The Cairo Institute for Human Rights Studies (CIHRS) condemns the terrorist acts that shook the French capital city, Paris last week, and which took the lives of 12 people at the Charlie Hebdo newspaper, and four others in a hostage incident at a Kosher supermarket. While the Cairo Institute offers its sincere condolences and expresses solidarity with the families of the victims of those terrorist acts, it also calls upon Arab governments and the international community to develop a long-term strategy, which takes into consideration the factors that foster terrorism in the Arab region. Specifically, it calls for a consideration of the systematic oppression of authoritarian regimes, which pushes both secular and Islamist youth towards political extremism, and the extremist religious discourse that in turn religious educational curricula and official religious institutions adopt. A consideration of the failure to execute the United Nations resolutions on the Palestinian cause is also a key factor that creates a fertile environment for the rise of extremism.
The ongoing and decades-long failure to fight religious-based terrorism is, therefore, a result of the current strategy, which has done nothing but increase terrorism around the world.
Last Wednesday, January 7, 2015, an unprecedented terrorist attack took place against the French press, when gunmen attacked the Charlie Hebdo offices and killed twelve journalists and two police officers, including the Editor in Chief and four senior caricaturists. It is suspected that the attack was executed by Islamist extremists, who were politically and militarily trained in Arab countries, in response to a caricature published by the magazine, which they considered as blasphemous.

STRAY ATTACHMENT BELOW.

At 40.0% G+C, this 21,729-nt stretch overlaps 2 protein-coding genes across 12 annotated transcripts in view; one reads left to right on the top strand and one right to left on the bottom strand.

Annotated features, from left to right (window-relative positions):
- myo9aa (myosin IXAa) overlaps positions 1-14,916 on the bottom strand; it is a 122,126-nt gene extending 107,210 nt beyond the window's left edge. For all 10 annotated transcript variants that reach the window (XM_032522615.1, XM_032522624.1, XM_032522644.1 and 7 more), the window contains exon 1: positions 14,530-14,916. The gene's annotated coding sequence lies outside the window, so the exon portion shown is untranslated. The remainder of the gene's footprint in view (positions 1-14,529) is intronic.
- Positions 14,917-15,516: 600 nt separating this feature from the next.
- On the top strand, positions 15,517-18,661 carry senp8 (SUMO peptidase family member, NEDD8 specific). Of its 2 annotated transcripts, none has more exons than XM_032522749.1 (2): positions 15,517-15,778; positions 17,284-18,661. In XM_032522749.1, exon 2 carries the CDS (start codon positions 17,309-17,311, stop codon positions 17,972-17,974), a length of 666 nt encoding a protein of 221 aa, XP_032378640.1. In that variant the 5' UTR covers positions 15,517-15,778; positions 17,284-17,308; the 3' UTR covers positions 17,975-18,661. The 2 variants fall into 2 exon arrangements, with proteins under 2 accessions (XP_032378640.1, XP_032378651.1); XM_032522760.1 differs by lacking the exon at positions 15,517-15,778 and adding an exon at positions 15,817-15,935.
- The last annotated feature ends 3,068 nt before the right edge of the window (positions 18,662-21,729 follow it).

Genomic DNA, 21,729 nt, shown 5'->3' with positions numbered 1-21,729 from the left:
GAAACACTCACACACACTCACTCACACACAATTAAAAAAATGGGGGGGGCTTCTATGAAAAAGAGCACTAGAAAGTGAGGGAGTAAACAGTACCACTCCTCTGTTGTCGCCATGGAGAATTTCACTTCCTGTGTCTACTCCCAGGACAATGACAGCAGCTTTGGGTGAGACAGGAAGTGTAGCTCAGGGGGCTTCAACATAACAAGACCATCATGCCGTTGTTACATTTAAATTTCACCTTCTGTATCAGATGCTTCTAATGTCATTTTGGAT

The Cairo Institute condemns this unjustifiable criminal act, and considers it a crime against freedom of opinion, expression and the press in France and worldwide. In this sense, it denounces the attempts of some Egyptian media outlets to justify the incident under the pretext that Charlie Hebdo offended religions and the Prophet.
These media outlets, whether publicly or privately owned, follow the same apologist approach of blindly supporting the Egyptian government. They attack opinions that criticize human rights violations committed by the Egyptian security apparatus in its fight against terrorism or in its suppression of any Islamist or secular critical voices.
The Cairo Institute for Human Rights Studies urges the international community to view the Paris attacks not within a vacuum, but within the broader historical context of the emergence and development of Islamist-based terrorist movements. Religious extremism thrives only in atmospheres of oppression, lack of democracy, and repression of the right to express political, economic and social disappointments, It also thrives within contexts in which there is a dominant extremist religious discourse, supported and propagated by governmental religious educational curricula and by official religious institutions.
The oppressive atmospheres of many Arab countries is sustained with the backing of world powers, who believe that authoritarian regimes can promote stability and counter terrorism. This much sort-after stabiliy, however, will be, like in the past, short-lived. Rather, the support of authoritarian regimes is a long-term investment in encouraging the growth of terrorism.
In the 14 years of the war against terror in the wake of the September 11 attacks, it is clear that terrorism cannot be combated without a radical and comprehensive process of religious reform. Decades of authoritarianism and autocracy has showed, however, that the process of religious reform cannot be initiated unless there is comprehensive political reform first. We have indeed seen that extremist religious discourse is a source of legitimacy for many of these regimes.
 This was the main conclusion arrived at during a consultative meeting convened by the Cairo Institute for Human Rights Studies in 2003 in Paris to examine practical means of renewing religious discourse. The meeting included 30 participants amongst them rights workers, researchers, and Islamic and secular thinkers, and was publicized at the time as the “Paris Declaration for the Renewal of Religious Discourse.”
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